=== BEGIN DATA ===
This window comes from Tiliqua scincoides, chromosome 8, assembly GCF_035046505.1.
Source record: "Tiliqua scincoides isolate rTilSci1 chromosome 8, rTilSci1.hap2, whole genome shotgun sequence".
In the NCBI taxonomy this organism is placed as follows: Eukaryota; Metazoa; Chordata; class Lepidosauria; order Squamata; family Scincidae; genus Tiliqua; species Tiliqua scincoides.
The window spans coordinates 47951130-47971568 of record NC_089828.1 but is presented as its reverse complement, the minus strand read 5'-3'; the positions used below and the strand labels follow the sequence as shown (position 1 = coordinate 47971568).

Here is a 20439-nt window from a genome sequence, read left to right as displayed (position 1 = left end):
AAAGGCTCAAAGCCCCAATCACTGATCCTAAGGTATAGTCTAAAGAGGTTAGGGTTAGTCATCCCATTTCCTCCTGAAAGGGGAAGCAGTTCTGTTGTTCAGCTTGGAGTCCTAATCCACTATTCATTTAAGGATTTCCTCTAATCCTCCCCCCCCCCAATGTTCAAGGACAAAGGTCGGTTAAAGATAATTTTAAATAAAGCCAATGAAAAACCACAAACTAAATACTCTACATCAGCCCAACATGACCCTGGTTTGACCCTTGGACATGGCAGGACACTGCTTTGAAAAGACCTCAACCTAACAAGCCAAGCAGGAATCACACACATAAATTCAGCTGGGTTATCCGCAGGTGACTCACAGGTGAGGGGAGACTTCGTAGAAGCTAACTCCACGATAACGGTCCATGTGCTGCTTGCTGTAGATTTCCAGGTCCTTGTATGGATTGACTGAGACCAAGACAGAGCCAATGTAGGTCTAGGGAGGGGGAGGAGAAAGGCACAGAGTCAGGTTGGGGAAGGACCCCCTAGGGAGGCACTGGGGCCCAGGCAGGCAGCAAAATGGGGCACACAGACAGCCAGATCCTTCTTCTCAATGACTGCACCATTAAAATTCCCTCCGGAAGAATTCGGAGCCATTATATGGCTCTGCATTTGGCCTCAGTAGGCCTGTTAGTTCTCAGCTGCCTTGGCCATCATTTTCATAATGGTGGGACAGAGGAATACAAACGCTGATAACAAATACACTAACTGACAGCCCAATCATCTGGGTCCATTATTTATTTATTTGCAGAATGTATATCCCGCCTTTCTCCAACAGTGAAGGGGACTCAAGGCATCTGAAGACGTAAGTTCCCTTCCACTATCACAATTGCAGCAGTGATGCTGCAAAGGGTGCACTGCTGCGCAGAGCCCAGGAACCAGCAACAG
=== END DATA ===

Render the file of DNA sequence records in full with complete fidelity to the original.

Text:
This window comes from Tiliqua scincoides, chromosome 8, assembly GCF_035046505.1.
Source record: "Tiliqua scincoides isolate rTilSci1 chromosome 8, rTilSci1.hap2, whole genome shotgun sequence".
In the NCBI taxonomy this organism is placed as follows: Eukaryota; Metazoa; Chordata; class Lepidosauria; order Squamata; family Scincidae; genus Tiliqua; species Tiliqua scincoides.
The window spans coordinates 47951130-47971568 of record NC_089828.1 but is presented as its reverse complement, the minus strand read 5'-3'; the positions used below and the strand labels follow the sequence as shown (position 1 = coordinate 47971568).

Here is a 20439-nt window from a genome sequence, read left to right as displayed (position 1 = left end):
AAAGGCTCAAAGCCCCAATCACTGATCCTAAGGTATAGTCTAAAGAGGTTAGGGTTAGTCATCCCATTTCCTCCTGAAAGGGGAAGCAGTTCTGTTGTTCAGCTTGGAGTCCTAATCCACTATTCATTTAAGGATTTCCTCTAATCCTCCCCCCCCCCAATGTTCAAGGACAAAGGTCGGTTAAAGATAATTTTAAATAAAGCCAATGAAAAACCACAAACTAAATACTCTACATCAGCCCAACATGACCCTGGTTTGACCCTTGGACATGGCAGGACACTGCTTTGAAAAGACCTCAACCTAACAAGCCAAGCAGGAATCACACACATAAATTCAGCTGGGTTATCCGCAGGTGACTCACAGGTGAGGGGAGACTTCGTAGAAGCTAACTCCACGATAACGGTCCATGTGCTGCTTGCTGTAGATTTCCAGGTCCTTGTATGGATTGACTGAGACCAAGACAGAGCCAATGTAGGTCTAGGGAGGGGGAGGAGAAAGGCACAGAGTCAGGTTGGGGAAGGACCCCCTAGGGAGGCACTGGGGCCCAGGCAGGCAGCAAAATGGGGCACACAGACAGCCAGATCCTTCTTCTCAATGACTGCACCATTAAAATTCCCTCCGGAAGAATTCGGAGCCATTATATGGCTCTGCATTTGGCCTCAGTAGGCCTGTTAGTTCTCAGCTGCCTTGGCCATCATTTTCATAATGGTGGGACAGAGGAATACAAACGCTGATAACAAATACACTAACTGACAGCCCAATCATCTGGGTCCATTATTTATTTATTTGCAGAATGTATATCCCGCCTTTCTCCAACAGTGAAGGGGACTCAAGGCATCTGAAGACGTAAGTTCCCTTCCACTATCACAATTGCAGCAGTGATGCTGCAAAGGGTGCACTGCTGCGCAGAGCCCAGGAACCAGCAACAG